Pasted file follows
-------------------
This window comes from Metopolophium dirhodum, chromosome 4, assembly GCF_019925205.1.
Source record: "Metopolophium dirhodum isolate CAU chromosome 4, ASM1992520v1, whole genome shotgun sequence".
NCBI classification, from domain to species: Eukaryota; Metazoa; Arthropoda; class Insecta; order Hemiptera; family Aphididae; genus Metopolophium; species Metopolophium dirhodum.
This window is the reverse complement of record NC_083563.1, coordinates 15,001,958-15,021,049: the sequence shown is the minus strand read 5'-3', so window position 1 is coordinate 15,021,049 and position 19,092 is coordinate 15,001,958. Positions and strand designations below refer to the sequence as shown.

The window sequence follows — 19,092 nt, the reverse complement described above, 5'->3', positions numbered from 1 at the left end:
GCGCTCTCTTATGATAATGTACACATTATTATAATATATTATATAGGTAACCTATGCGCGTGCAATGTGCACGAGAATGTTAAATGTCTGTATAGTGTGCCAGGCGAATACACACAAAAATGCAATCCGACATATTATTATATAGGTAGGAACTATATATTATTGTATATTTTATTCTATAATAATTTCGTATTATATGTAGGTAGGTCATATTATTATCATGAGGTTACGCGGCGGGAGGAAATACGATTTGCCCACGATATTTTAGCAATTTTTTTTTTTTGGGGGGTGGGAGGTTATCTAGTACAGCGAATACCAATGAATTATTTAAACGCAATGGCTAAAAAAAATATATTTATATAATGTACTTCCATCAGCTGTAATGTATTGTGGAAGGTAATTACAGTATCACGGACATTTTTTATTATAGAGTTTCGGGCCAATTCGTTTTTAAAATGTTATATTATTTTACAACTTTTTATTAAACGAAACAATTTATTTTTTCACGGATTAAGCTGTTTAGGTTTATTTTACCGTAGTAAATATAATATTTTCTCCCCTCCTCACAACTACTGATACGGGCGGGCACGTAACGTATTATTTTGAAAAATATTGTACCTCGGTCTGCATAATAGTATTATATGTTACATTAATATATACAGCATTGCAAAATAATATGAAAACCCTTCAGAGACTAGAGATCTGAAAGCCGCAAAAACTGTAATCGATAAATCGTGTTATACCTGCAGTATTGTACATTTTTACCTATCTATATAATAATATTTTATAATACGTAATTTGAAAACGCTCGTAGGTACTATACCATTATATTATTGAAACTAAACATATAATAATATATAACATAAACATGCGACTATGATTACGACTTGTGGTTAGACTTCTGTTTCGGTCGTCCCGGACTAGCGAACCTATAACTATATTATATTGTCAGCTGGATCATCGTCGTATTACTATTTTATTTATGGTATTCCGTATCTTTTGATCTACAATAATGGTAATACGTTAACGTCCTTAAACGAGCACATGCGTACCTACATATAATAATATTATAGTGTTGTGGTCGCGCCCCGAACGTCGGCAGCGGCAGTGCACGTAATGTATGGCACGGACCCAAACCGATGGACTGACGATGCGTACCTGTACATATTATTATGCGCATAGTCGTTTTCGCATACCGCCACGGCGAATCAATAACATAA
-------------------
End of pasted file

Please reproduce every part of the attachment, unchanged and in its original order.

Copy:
This window comes from Metopolophium dirhodum, chromosome 4, assembly GCF_019925205.1.
Source record: "Metopolophium dirhodum isolate CAU chromosome 4, ASM1992520v1, whole genome shotgun sequence".
NCBI classification, from domain to species: Eukaryota; Metazoa; Arthropoda; class Insecta; order Hemiptera; family Aphididae; genus Metopolophium; species Metopolophium dirhodum.
This window is the reverse complement of record NC_083563.1, coordinates 15,001,958-15,021,049: the sequence shown is the minus strand read 5'-3', so window position 1 is coordinate 15,021,049 and position 19,092 is coordinate 15,001,958. Positions and strand designations below refer to the sequence as shown.

The window sequence follows — 19,092 nt, the reverse complement described above, 5'->3', positions numbered from 1 at the left end:
GCGCTCTCTTATGATAATGTACACATTATTATAATATATTATATAGGTAACCTATGCGCGTGCAATGTGCACGAGAATGTTAAATGTCTGTATAGTGTGCCAGGCGAATACACACAAAAATGCAATCCGACATATTATTATATAGGTAGGAACTATATATTATTGTATATTTTATTCTATAATAATTTCGTATTATATGTAGGTAGGTCATATTATTATCATGAGGTTACGCGGCGGGAGGAAATACGATTTGCCCACGATATTTTAGCAATTTTTTTTTTTTGGGGGGTGGGAGGTTATCTAGTACAGCGAATACCAATGAATTATTTAAACGCAATGGCTAAAAAAAATATATTTATATAATGTACTTCCATCAGCTGTAATGTATTGTGGAAGGTAATTACAGTATCACGGACATTTTTTATTATAGAGTTTCGGGCCAATTCGTTTTTAAAATGTTATATTATTTTACAACTTTTTATTAAACGAAACAATTTATTTTTTCACGGATTAAGCTGTTTAGGTTTATTTTACCGTAGTAAATATAATATTTTCTCCCCTCCTCACAACTACTGATACGGGCGGGCACGTAACGTATTATTTTGAAAAATATTGTACCTCGGTCTGCATAATAGTATTATATGTTACATTAATATATACAGCATTGCAAAATAATATGAAAACCCTTCAGAGACTAGAGATCTGAAAGCCGCAAAAACTGTAATCGATAAATCGTGTTATACCTGCAGTATTGTACATTTTTACCTATCTATATAATAATATTTTATAATACGTAATTTGAAAACGCTCGTAGGTACTATACCATTATATTATTGAAACTAAACATATAATAATATATAACATAAACATGCGACTATGATTACGACTTGTGGTTAGACTTCTGTTTCGGTCGTCCCGGACTAGCGAACCTATAACTATATTATATTGTCAGCTGGATCATCGTCGTATTACTATTTTATTTATGGTATTCCGTATCTTTTGATCTACAATAATGGTAATACGTTAACGTCCTTAAACGAGCACATGCGTACCTACATATAATAATATTATAGTGTTGTGGTCGCGCCCCGAACGTCGGCAGCGGCAGTGCACGTAATGTATGGCACGGACCCAAACCGATGGACTGACGATGCGTACCTGTACATATTATTATGCGCATAGTCGTTTTCGCATACCGCCACGGCGAATCAATAACATAA